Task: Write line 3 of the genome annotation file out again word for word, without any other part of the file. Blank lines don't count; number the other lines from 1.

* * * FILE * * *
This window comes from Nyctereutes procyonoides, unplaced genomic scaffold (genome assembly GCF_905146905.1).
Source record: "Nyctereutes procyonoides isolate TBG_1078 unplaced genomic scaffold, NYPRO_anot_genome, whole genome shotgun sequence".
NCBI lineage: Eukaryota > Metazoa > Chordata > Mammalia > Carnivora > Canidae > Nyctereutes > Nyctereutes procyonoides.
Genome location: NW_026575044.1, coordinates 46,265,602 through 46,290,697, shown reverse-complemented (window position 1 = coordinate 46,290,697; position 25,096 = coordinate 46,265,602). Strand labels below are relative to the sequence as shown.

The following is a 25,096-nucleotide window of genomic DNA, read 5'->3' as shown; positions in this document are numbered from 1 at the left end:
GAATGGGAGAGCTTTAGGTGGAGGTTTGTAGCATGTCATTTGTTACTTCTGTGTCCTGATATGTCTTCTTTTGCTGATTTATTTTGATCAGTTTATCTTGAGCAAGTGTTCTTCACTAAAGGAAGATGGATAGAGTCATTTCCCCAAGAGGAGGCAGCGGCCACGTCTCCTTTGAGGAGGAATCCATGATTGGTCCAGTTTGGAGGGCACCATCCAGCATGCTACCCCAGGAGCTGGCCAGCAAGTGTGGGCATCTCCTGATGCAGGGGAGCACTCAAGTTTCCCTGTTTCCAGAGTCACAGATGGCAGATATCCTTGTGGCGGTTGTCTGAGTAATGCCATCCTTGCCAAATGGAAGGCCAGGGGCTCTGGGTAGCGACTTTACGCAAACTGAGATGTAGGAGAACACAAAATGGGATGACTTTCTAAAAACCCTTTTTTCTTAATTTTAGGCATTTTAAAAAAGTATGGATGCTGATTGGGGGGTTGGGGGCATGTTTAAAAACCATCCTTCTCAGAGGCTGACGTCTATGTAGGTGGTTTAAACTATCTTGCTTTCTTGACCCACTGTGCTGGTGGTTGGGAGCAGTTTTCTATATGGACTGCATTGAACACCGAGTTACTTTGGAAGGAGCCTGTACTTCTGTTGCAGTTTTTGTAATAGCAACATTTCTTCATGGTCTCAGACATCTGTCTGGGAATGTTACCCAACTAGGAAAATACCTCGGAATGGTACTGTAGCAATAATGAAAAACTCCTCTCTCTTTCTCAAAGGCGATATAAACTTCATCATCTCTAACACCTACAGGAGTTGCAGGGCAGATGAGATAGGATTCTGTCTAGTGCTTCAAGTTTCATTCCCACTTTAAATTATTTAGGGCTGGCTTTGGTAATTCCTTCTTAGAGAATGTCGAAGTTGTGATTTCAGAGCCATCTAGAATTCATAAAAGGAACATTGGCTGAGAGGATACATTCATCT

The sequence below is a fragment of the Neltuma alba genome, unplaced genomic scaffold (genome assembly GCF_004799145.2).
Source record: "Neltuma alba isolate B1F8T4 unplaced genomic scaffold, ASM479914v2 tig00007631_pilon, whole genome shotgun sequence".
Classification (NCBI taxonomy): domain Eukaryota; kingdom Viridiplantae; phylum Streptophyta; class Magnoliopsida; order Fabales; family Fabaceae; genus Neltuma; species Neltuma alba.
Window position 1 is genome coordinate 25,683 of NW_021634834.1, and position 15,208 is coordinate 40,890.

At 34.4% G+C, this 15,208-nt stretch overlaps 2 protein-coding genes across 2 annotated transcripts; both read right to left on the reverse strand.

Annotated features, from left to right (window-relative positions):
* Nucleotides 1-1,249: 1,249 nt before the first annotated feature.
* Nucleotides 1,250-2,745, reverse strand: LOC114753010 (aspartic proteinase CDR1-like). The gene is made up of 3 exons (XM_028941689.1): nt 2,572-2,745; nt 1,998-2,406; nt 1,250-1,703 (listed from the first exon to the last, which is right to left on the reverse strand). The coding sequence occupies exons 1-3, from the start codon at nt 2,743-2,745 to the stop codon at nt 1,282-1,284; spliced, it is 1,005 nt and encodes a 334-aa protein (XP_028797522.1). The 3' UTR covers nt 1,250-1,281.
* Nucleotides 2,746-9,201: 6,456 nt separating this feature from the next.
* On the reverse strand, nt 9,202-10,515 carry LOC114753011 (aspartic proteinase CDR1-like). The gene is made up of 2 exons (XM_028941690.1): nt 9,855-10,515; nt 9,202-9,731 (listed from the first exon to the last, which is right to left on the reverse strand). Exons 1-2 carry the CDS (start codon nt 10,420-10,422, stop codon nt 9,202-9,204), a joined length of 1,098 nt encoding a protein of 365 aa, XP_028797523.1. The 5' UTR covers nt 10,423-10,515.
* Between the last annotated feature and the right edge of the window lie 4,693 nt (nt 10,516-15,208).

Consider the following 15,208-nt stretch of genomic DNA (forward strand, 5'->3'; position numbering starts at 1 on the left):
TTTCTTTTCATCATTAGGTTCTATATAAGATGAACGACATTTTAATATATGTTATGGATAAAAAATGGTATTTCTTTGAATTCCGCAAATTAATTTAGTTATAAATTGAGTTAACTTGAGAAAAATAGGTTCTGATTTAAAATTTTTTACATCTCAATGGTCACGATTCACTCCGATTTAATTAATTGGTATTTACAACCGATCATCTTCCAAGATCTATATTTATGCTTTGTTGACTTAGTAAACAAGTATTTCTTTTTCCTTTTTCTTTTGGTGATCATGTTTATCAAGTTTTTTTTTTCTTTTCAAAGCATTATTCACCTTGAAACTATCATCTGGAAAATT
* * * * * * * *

NCBI lineage: Eukaryota > Metazoa > Chordata > Mammalia > Carnivora > Canidae > Nyctereutes > Nyctereutes procyonoides.